Classical Conditioning: The Behavioural Approach In Psychology

Detailed summary of Classical Conditioning; includes Ivan Pavlovs Study Of Dogs and also Little Albert

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What is Classical Conditioning?

•  The study of learning which involves reflex responses. Essentially, classical conditioning explores how a new stimulus can come to elicit an existing reflex response due to learning. •  It occurs when an individual acquires the response of reproducing an action that they can already perform but in response to a new situation.

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For Example.....

   A puppy will learn that going in the car leads to exciting places to walk. Soon it gets excited every time the car door is opened.

The learned response becomes an automatic and unavoidable consequence of exposure to the new stimulus.

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Ivan Pavlov's Study With Dogs

    Pavlov measured a number of factors, including how much the dog salivated when it was given food. One day he noticed a phenomenon he labelled ‘physic salivation’ – a dog would salivate before it was actually given food.

Pavlov found that by ringing a bell and then immediately    giving the dog some food, the bell came to evoke the same response as the food itself.

     Pavlov’s studies of digestion showed salivating at the presence of food is a basic neural reflex that requires no learning.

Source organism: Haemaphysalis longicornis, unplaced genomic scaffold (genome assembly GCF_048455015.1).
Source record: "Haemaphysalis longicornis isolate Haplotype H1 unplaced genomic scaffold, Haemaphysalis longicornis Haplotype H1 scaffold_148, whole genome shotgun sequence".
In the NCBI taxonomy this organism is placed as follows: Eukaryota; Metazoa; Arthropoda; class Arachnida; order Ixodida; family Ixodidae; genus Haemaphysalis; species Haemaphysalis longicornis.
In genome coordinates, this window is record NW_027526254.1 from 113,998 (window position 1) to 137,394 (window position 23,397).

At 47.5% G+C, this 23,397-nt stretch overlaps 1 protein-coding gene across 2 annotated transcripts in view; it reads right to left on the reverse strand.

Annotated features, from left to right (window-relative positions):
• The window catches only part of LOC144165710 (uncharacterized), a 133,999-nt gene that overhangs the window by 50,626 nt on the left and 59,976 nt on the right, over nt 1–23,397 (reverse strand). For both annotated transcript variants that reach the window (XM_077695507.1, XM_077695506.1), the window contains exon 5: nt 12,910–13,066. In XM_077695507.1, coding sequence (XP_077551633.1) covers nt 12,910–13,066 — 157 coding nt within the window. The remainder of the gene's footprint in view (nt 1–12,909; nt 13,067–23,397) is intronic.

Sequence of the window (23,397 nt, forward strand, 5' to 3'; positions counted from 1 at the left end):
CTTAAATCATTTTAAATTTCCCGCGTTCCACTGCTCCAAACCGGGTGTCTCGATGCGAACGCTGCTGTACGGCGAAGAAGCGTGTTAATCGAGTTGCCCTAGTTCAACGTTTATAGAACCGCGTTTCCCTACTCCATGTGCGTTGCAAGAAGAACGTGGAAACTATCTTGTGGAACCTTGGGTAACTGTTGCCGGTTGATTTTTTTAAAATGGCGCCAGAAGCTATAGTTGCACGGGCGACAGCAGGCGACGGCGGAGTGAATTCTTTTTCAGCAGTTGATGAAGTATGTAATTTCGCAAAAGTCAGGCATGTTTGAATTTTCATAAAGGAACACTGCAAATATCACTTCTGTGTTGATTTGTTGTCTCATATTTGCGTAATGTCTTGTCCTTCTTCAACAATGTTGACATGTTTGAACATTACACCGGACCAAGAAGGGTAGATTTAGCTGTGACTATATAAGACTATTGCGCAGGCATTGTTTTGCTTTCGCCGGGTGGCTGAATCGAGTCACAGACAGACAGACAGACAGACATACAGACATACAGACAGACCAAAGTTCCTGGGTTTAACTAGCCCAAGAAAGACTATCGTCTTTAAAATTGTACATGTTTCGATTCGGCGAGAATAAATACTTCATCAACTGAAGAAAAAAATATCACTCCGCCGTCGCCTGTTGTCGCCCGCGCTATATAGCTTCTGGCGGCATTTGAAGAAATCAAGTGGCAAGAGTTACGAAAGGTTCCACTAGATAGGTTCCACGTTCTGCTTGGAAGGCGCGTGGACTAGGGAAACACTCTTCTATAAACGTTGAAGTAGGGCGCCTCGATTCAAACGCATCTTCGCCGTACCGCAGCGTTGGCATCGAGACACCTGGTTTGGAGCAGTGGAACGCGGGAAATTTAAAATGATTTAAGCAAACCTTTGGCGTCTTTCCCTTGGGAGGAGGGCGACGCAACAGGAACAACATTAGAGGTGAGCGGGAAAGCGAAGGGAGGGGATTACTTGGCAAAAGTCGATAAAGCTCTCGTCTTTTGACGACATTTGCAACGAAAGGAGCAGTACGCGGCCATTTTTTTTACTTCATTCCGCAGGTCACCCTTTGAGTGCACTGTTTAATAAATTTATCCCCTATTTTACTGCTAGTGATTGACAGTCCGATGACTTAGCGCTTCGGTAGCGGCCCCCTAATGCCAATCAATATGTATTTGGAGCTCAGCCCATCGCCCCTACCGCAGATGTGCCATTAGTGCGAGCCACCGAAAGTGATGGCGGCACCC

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John Watson's Study Of Little Albert

    Albert was an 11 month old boy who had been admitted to hospital for reasons unrelated to Watson’s research. Watson observed Albert at play and tested his response to various stimulus objects including blocks, a ball of cotton, some furry material and a white rat. Watson and Rayner began to systematically associate the white rat with the noise of a loud metal gong. The loud noise elicited a startle response (UCR) causing Albert to cry. After a total of seven conditioning trials, the white rat was presented without ringing the gong and Albert began to cry. Thus, a fear reaction has been classically conditioned to the rat, which previously had a neutral stimulus. Watson called this fear a conditioned emotional response. Albert began to generalise his fear of the white rat to any other fluffy white stimulus; such as balls of cotton, a white fur coat and a Santa  Claus mask with a white beard. 

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